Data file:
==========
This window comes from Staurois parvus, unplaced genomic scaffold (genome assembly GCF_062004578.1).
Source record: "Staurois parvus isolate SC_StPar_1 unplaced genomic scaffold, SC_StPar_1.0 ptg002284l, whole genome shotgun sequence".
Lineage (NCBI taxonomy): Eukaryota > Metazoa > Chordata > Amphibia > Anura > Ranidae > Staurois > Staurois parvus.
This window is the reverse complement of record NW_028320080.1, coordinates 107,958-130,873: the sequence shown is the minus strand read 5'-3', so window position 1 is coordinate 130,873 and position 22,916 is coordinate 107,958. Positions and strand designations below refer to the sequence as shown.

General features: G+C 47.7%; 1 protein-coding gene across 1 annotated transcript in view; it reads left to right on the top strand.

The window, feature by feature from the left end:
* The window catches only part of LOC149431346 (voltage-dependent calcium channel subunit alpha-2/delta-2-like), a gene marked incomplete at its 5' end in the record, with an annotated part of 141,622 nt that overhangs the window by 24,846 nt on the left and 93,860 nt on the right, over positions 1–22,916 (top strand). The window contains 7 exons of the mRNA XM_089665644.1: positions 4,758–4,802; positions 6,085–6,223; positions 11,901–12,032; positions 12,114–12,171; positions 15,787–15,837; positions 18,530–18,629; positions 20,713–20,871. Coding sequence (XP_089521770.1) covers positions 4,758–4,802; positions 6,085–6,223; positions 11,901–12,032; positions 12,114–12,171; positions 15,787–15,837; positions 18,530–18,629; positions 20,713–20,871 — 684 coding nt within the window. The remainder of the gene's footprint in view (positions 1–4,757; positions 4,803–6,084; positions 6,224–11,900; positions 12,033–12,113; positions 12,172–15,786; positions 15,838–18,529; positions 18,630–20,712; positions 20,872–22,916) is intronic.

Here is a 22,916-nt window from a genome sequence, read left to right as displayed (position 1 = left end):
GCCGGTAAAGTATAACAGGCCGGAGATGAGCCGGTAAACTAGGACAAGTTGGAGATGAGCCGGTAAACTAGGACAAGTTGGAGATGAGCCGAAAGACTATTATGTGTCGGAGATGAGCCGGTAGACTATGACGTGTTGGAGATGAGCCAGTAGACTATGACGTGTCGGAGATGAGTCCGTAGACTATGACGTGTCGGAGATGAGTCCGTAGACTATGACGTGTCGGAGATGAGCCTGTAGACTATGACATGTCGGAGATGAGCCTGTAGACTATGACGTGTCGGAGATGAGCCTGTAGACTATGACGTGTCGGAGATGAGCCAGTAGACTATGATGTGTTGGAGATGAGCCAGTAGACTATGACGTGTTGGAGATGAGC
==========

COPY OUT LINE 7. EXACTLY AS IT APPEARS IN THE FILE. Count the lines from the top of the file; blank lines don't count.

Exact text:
* The window catches only part of LOC149431346 (voltage-dependent calcium channel subunit alpha-2/delta-2-like), a gene marked incomplete at its 5' end in the record, with an annotated part of 141,622 nt that overhangs the window by 24,846 nt on the left and 93,860 nt on the right, over positions 1–22,916 (top strand). The window contains 7 exons of the mRNA XM_089665644.1: positions 4,758–4,802; positions 6,085–6,223; positions 11,901–12,032; positions 12,114–12,171; positions 15,787–15,837; positions 18,530–18,629; positions 20,713–20,871. Coding sequence (XP_089521770.1) covers positions 4,758–4,802; positions 6,085–6,223; positions 11,901–12,032; positions 12,114–12,171; positions 15,787–15,837; positions 18,530–18,629; positions 20,713–20,871 — 684 coding nt within the window. The remainder of the gene's footprint in view (positions 1–4,757; positions 4,803–6,084; positions 6,224–11,900; positions 12,033–12,113; positions 12,172–15,786; positions 15,838–18,529; positions 18,630–20,712; positions 20,872–22,916) is intronic.